IDEAS home Printed from https://ideas.repec.org/
MyIDEAS: Login to save this paper or follow this series

In Quest of the Political: The Political Economy of Development Policy Making

  • Merilee S. Grindle
Registered author(s):

    This paper explores some of the central debates in the application of political economy to development policy making. It is particularly concerned with the connection between theory, empirical observation, and the practice of policy decision making. It explores distinct traditions of political economy, some drawn from economics, others based in sociological theory, that generate distinct insights about why and when change is likely to occur in policies and institutions. The paper then raises the question of whether such traditions provide effective guidance about the politics of decision making and the process of policy reform and whether they generate helpful insights for reformers interested in encouraging such processes. It suggests that current approaches to political economy present a stark tradeoff between parsimony and elegance on the one hand and insight into conflict and process on the other. Both both traditions of political economy borrow assumptions about political interactions from contexts that may not be fully relevant to developing and transitional countries. In addition, when theory is compared to the extensive empirical literature that now exists about experiences for policy and institutional change, it fails to provide convincing explanations for some of the most important characteristics of real world politics--leadership, ideas, and success. Further, much theoretical and empirical work in political economy has fallen far behind in exploring the policy agendas that now confront developing and transitional countries.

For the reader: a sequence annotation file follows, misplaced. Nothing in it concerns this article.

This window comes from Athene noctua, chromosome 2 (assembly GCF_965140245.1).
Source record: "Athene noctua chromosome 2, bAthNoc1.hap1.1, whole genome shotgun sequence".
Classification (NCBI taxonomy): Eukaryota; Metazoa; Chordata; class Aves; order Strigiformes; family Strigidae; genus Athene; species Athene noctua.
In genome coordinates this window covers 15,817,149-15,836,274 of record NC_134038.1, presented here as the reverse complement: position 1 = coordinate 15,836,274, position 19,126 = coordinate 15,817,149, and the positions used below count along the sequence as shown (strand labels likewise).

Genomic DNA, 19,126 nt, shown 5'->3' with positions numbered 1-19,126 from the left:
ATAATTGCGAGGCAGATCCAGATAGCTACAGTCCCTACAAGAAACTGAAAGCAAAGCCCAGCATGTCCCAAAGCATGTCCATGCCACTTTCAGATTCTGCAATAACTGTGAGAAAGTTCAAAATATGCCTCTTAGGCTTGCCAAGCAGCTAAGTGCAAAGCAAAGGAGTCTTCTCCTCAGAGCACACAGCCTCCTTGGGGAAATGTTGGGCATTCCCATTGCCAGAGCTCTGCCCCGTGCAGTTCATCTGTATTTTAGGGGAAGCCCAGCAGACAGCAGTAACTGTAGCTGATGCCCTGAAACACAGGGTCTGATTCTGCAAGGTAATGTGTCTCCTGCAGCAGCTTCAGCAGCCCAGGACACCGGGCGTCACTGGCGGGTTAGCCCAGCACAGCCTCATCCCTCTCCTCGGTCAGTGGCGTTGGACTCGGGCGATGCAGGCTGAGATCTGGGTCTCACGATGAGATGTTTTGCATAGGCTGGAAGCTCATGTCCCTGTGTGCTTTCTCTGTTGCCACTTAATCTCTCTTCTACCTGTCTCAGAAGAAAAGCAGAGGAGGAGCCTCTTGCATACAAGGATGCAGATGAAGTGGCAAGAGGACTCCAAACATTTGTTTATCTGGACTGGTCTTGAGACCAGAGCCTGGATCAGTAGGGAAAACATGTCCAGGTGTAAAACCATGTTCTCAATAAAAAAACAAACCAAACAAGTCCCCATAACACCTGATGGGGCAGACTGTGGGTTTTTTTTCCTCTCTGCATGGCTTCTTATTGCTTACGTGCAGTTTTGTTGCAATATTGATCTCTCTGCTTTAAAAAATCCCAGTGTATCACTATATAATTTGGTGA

If you experience problems downloading a file, check if you have the proper application to view it first. In case of further problems read the IDEAS help page. Note that these files are not on the IDEAS site. Please be patient as the files may be large.

    File URL: http://www.cid.harvard.edu/cidwp/pdf/017.pdf
    Download Restriction: no

    Paper provided by Center for International Development at Harvard University in its series CID Working Papers with number 17.

    as
    in new window

    Length:
    Date of creation: Jun 1999
    Date of revision:
    Handle: RePEc:wop:cidhav:17
    Contact details of provider: Postal: Center for International Development at Harvard University (CID). 79 John F. Kennedy Street, Cambridge, MA 02138.
    Fax: 617-496-2554
    Web page: http://www.cid.harvard.edu/cidwp/
    Email:


    More information through EDIRC

    No references listed on IDEAS
    You can help add them by filling out this form.

    This item is not listed on Wikipedia, on a reading list or among the top items on IDEAS.

    When requesting a correction, please mention this item's handle: RePEc:wop:cidhav:17. See general information about how to correct material in RePEc.

    For technical questions regarding this item, or to correct its authors, title, abstract, bibliographic or download information, contact: (Thomas Krichel)

    If you have authored this item and are not yet registered with RePEc, we encourage you to do it here. This allows to link your profile to this item. It also allows you to accept potential citations to this item that we are uncertain about.

    If references are entirely missing, you can add them using this form.

    If the full references list an item that is present in RePEc, but the system did not link to it, you can help with this form.

    If you know of missing items citing this one, you can help us creating those links by adding the relevant references in the same way as above, for each refering item. If you are a registered author of this item, you may also want to check the "citations" tab in your profile, as there may be some citations waiting for confirmation.

    Please note that corrections may take a couple of weeks to filter through the various RePEc services.

    This information is provided to you by IDEAS at the Research Division of the Federal Reserve Bank of St. Louis using RePEc data.